Inquiring minds want to know: How legitimate is that number? Note that this is a very different (but related) question to the one Floyd Norris looked at in the Sunday NYT: How does this post-recession Jobs recovery compare to prior ones?
Both questions should be familiar to readers of this blog.
Let’s start with my question: How legitimate is that 4.4M number?
The answer is, it depends upon how you look at it: Its either 1) Very Legitimate; 2) Legit, but Misleading; 3)About a Third
Fabricated Projected; 4) Not nearly as legitimate as it appears. Here’s how they breakdown:
1) The Very Legitimate argument is simply math: In May 2003, there were 129,827,000 people employed, as of November 2005, there were 134,289,000. That reflects 4,462,000 new jobs. So the 4.4 million number is very accurate — at least mathematically.
2) The Legit, but Misleading take is based upon the time period selected: Note that May 2003 happens to be the low point for total employment. The only way to get at that 4.4M number is by advantageously selecting time periods on a trough to peak basis.
If this were a mutual fund advertisement, such a selective time line would be disallowed by the SEC as misleading:>
What if we took a less randomly selected time period? If measured from the start of the President’s first term, the job creation numbers are much worse: about 1,835,000.
As we pointed out earlier, we can make the numbers better or worse depending upon when you mark the beginning of your time period.
Fabricated Projected Answer is based upon a simple adjustment: The 4.4 million new jobs number includes a newer adjustment called Birth/Death adjustment. Its been gradually phased in since 2001, becoming fully implemented by 2003. This is an estimate (not a measurement) of the jobs created by newly born firms and lost by newly dead firms. Out of the 4,462,000 new jobs measured from the March 2003 low, ~1,639,000 were this statistical fiction "adjustment." That works out to be 36.7%. That’s a hefty number by any measure. [NOTE: But see Tim’s comments below]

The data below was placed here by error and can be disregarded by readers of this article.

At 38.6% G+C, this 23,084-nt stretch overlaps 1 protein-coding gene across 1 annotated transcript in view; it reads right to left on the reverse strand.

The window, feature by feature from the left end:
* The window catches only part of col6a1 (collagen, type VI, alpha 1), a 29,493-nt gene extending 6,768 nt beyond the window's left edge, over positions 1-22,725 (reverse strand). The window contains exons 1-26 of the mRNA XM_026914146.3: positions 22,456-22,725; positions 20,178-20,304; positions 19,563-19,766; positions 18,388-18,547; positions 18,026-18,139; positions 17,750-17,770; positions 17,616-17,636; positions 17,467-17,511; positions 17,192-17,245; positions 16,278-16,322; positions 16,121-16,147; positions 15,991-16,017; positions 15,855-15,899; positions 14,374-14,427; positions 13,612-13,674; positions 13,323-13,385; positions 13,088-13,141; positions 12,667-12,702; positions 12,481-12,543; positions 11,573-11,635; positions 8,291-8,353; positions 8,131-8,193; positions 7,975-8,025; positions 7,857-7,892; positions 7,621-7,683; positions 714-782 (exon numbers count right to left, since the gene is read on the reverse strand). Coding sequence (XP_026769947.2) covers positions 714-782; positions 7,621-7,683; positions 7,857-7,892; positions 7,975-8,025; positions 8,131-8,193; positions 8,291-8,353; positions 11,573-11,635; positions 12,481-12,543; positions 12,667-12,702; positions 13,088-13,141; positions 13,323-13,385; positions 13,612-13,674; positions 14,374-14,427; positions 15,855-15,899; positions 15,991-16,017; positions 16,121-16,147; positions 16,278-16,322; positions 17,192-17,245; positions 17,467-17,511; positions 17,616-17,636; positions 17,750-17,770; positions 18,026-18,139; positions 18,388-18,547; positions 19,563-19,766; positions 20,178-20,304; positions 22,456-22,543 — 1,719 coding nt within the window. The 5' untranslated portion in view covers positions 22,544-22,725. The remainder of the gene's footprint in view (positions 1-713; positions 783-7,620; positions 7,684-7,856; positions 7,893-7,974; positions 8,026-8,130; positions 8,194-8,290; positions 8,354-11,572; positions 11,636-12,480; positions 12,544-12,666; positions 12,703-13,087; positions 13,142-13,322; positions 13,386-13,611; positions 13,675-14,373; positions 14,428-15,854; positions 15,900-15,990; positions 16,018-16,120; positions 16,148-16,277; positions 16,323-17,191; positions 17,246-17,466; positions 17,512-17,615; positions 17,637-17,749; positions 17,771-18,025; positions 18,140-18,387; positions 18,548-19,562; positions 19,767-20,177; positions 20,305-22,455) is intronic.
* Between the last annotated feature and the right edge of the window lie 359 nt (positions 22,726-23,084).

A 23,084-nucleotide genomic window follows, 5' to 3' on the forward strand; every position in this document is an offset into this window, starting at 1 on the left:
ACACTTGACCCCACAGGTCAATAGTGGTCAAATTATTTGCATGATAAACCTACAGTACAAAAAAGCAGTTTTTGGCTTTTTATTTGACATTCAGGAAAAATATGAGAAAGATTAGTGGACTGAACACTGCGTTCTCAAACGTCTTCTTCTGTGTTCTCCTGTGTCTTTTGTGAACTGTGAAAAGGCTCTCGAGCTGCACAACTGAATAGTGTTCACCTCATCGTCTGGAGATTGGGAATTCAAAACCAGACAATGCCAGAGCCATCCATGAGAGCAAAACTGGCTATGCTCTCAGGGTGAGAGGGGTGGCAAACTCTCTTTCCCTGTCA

4) The prior three issues have been quantitative. Our last measure — "Not nearly as legitimate as it appears — is more qualitative:
As I’ve noted previously, the jobs recovery compares rather poorly with prior post WWII recessions and their aftermaths. We’ve seen that the jobs created are unusually dependent upon the real estate complex, they pay less and have weaker benefits than the lost jobs they replaced. And, there have been an unusually large amount of government jobs created. So the overall quality of this recovery is pretty mediocre.
These four measures show that this has been a fairly mediocre jobs recovery. The reason for this is quite simple in my opinion: Its because this is a post-bubble economy — the 2,000 crash was a 100 year flood — and looking at this recovery as if its just another post war cycle misses the bigger issues.
Which brings us to the next query, Norris’ question: How does this post-recession Jobs recovery compare to prior ones?
The bottom line is reflected in the table accompanying Norris’ Column:
Historical Comparisons, Job Creation, Presidential Terms
Table courtesy of NYT
Here’s an excerpt:
"In terms of economic growth, this recovery ranks eighth for the four-year
period after the official end of a recession, as measured by the National Bureau
of Economic Research. It is just better than the period after the previous
recession, under the first President Bush, ended in 1991, and considerably
better than the period after the first recession in the Eisenhower
administration. Then, a new recession began three years and three months after
the first one ended.
The recovery that began in 1991 became the longest period of uninterrupted
economic growth in American history, an indication that there is nothing wrong
with a slow start. But the current recovery so far is far from impressive.
Consider jobs, the focus of the Treasury chart. A unique aspect is that the
job count continued to fall for 18 months after the 2001 recession ended. The
number of jobs in November was up 3.4 percent from the job low 30 months
That measurement, which is the way the Bush administration chose to look at
the data, ranks eighth among the 10 postwar recessions, a fraction ahead of the
recovery after the 1990-91 recession, and better than the period after the
recession that ended in July 1980, when another recession followed a year later.
Were job growth instead to be measured from the end of the recession, this
recovery is the slowest ever, with the job count up 2.6 percent in four years.
The previous low was a 4 percent gain in the four years after the 1953-54
This is yet another example of contextualizing data. Too often, the headline (4.4 million new jobs!) is misleading when compared to the actual data beneath . . .
The Jobs Recovery Looks Good, Until a Longer Look Is Taken
NYTimes, December 10, 2005